"By Peter Russell
WebMD Health News
Brunilda Nazario, MD
April 20, 2015 -- A one-size-fits-all approach to treating obesity doesn't work because obese people fall into one of six groups, a study says."...
DIDREX Tablets should not be used in combination with other anorectic agents, including prescribed drugs, over-the-counter preparations and herbal products.
In a case-control epidemiological study, the use of anorectic agents was associated with an increased risk of developing pulmonary hypertension, a rare, but often fatal disorder. The use of anorectic agents for longer than three months was associated with a 23-fold increase in the risk of developing pulmonary hypertension. Increased risk of pulmonary hypertension with repeated courses of therapy cannot be excluded. It should be noted that benzphetamine was not specifically studied in this case-control study.
The onset or aggravation of exertional dyspnea, or unexplained symptoms of angina pectoris, syncope, or lower extremity edema suggest the possibility of occurrence of pulmonary hypertension. Under these circumstances, DIDREX Tablets should be immediately discontinued, and the patient should be evaluated for the possible presence of pulmonary hypertension.
Valvular heart disease associated with the use of some anorectic agents such as fenfluramine and dexfenfluramine has been reported. Possible contributing factors include use for extended periods of time, higher than recommended dose, and/or use in combination with other anorectic drugs. However, no cases of this valvulopathy have been reported when benzphetamine has been used alone.
The potential risk of possible serious adverse effects such as valvular heart disease and pulmonary hypertension should be assessed carefully against the potential benefit of weight loss. Baseline cardiac evaluation should be considered to detect pre-existing valvular heart diseases or pulmonary hypertension prior to initiation of benzphetamine treatment. DIDREX Tablets are not recommended in patients with known heart murmur or valvular heart disease. Echocardiogram during and after treatment could be useful for detecting any valvular disorders which may occur. To limit unwarranted exposure and risks, treatment with DIDREX Tablets should be continued only if the patient has satisfactory weight loss within the first 4 weeks of treatment (i.e., weight loss of at least 4 pounds, or as determined by the physician and patient).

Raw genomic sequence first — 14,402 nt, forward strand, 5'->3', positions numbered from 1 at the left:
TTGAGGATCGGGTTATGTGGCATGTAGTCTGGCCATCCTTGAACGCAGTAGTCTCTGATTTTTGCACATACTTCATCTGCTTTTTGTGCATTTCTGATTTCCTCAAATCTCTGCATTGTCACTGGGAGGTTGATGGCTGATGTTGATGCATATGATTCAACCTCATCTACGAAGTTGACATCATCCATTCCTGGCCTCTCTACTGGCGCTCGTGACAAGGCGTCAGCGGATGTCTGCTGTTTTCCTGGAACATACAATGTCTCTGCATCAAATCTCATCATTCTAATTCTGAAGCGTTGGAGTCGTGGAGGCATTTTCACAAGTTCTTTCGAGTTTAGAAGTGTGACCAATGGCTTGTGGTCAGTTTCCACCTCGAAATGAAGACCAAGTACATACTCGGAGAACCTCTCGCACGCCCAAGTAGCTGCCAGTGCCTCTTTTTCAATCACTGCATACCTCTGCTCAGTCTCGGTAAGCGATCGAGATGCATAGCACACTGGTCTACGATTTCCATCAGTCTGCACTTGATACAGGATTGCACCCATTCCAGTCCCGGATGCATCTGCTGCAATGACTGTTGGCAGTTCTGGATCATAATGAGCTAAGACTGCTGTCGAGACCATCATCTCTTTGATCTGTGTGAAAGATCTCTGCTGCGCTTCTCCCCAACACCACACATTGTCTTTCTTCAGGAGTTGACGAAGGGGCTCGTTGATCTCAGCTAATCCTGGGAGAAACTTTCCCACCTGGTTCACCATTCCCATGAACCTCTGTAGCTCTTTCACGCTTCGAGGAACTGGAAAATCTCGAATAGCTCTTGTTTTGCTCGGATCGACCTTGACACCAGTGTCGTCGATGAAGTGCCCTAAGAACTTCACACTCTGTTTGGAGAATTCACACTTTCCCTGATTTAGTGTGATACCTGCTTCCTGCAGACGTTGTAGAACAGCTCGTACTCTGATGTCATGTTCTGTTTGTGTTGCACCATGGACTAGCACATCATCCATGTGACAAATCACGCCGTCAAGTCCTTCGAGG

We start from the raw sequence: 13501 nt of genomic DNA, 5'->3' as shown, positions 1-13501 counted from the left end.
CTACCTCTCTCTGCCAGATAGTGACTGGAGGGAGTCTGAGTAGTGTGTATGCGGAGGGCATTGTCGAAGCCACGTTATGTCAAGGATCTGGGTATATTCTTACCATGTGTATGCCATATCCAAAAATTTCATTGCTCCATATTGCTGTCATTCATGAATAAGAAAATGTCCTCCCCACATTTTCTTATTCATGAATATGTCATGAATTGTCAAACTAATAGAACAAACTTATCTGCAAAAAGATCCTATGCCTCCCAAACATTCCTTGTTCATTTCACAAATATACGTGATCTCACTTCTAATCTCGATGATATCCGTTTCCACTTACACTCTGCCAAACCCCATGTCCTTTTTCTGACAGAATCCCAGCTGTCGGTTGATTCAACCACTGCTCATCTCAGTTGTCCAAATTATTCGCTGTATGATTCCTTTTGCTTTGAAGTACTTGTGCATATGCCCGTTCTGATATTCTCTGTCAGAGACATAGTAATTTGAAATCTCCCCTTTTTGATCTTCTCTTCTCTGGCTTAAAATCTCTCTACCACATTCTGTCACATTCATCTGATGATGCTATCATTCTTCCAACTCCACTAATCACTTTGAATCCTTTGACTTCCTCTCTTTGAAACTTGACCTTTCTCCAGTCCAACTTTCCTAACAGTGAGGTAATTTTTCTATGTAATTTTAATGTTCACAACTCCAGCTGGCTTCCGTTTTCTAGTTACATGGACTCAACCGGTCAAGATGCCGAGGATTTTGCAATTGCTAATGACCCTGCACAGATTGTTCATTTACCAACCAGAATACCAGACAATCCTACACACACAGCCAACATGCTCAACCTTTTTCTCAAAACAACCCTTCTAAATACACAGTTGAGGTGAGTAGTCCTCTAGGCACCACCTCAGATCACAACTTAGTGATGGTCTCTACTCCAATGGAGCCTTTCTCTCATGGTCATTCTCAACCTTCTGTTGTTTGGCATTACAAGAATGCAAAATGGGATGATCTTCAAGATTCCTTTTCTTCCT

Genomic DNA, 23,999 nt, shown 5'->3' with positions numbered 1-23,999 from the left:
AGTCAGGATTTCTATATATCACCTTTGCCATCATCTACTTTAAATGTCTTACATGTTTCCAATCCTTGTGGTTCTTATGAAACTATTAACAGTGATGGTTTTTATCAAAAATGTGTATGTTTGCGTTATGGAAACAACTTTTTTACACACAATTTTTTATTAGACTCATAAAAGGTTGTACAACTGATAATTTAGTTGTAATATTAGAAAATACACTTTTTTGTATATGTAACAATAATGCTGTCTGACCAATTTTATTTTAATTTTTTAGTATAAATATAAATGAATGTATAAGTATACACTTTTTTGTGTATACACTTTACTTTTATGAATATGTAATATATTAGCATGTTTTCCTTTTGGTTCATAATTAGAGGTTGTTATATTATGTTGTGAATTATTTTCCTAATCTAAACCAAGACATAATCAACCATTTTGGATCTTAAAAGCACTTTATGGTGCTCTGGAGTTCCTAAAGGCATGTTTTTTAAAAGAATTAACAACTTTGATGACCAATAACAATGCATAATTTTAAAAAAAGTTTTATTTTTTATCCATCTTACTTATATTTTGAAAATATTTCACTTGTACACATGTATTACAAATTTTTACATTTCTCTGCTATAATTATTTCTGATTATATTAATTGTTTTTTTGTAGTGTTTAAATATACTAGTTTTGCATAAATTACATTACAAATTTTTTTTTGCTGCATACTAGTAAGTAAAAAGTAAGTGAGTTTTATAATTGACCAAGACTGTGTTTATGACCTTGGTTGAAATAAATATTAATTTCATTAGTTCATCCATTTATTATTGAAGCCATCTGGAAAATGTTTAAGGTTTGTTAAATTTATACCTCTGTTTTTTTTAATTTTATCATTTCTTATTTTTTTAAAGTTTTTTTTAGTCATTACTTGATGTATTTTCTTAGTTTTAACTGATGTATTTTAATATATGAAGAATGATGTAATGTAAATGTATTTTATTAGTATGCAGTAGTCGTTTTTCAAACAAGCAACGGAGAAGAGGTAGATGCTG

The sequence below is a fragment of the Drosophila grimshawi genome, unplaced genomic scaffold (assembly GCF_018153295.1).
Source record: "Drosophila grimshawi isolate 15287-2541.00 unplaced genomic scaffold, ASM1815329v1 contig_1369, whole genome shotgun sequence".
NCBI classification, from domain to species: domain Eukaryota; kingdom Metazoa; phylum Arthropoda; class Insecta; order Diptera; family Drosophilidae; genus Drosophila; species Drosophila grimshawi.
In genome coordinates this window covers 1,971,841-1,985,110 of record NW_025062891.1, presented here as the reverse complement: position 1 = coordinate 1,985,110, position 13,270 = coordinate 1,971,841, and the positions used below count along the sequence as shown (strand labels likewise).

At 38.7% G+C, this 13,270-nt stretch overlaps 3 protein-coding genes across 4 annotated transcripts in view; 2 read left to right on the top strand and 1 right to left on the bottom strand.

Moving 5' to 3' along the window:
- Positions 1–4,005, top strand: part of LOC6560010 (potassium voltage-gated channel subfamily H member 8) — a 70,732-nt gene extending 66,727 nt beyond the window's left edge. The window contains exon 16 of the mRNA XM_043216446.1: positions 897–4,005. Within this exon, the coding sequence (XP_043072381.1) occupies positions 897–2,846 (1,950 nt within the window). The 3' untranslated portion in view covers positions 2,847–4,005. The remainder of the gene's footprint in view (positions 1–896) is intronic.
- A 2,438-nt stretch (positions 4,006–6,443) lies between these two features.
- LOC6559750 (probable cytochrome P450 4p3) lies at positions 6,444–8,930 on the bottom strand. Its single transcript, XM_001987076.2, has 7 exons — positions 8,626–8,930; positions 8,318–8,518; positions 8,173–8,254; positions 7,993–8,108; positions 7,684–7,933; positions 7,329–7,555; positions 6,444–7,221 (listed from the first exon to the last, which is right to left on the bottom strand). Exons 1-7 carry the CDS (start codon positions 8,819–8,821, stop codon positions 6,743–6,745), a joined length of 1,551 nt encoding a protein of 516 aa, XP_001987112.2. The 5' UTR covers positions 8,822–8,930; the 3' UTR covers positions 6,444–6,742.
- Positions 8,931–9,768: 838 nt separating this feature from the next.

When tolerance to the anorectic effect develops, the recommended dose should not be exceeded in an attempt to increase the effect; rather, the drug should be discontinued.
DIDREX Tablets are not recommended for patients who used any anorectic agents within the prior year.
Psychological disturbances have been reported in patients who receive an anorectic agent together with a restrictive dietary regime.
Caution is to be exercised in prescribing amphetamines for patients with even mild hypertension. The least amount feasible should be prescribed or dispensed at one time in order to minimize the possibility of overdosage.
Carcinogenesis, Mutagenesis, Impairment Of Fertility
Animal studies to evaluate the potential for carcinogenesis, mutagenesis or impairment of fertility have not been performed by Pharmacia & Upjohn Company.
See CONTRAINDICATIONS section.
Amphetamines are excreted in human milk. Mothers taking amphetamines should be advised to refrain from nursing.
Safety and effectiveness in pediatric patients have not been established. Use of benzphetamine hydrochloride is not recommended in individuals under 12 years of age.
Clinical studies of DIDREX Tablets did not include sufficient numbers of subjects aged 65 and over to establish safety and efficacy in this population. In general, dose selection for an elderly patient should be cautious, usually starting at the low end of the dosing range, reflecting the greater frequency of decreased hepatic, renal, or cardiac function, and of concomitant disease or other drug therapy.This monograph has been modified to include the generic and brand name in many instances.
Last reviewed on RxList: 1/9/2017
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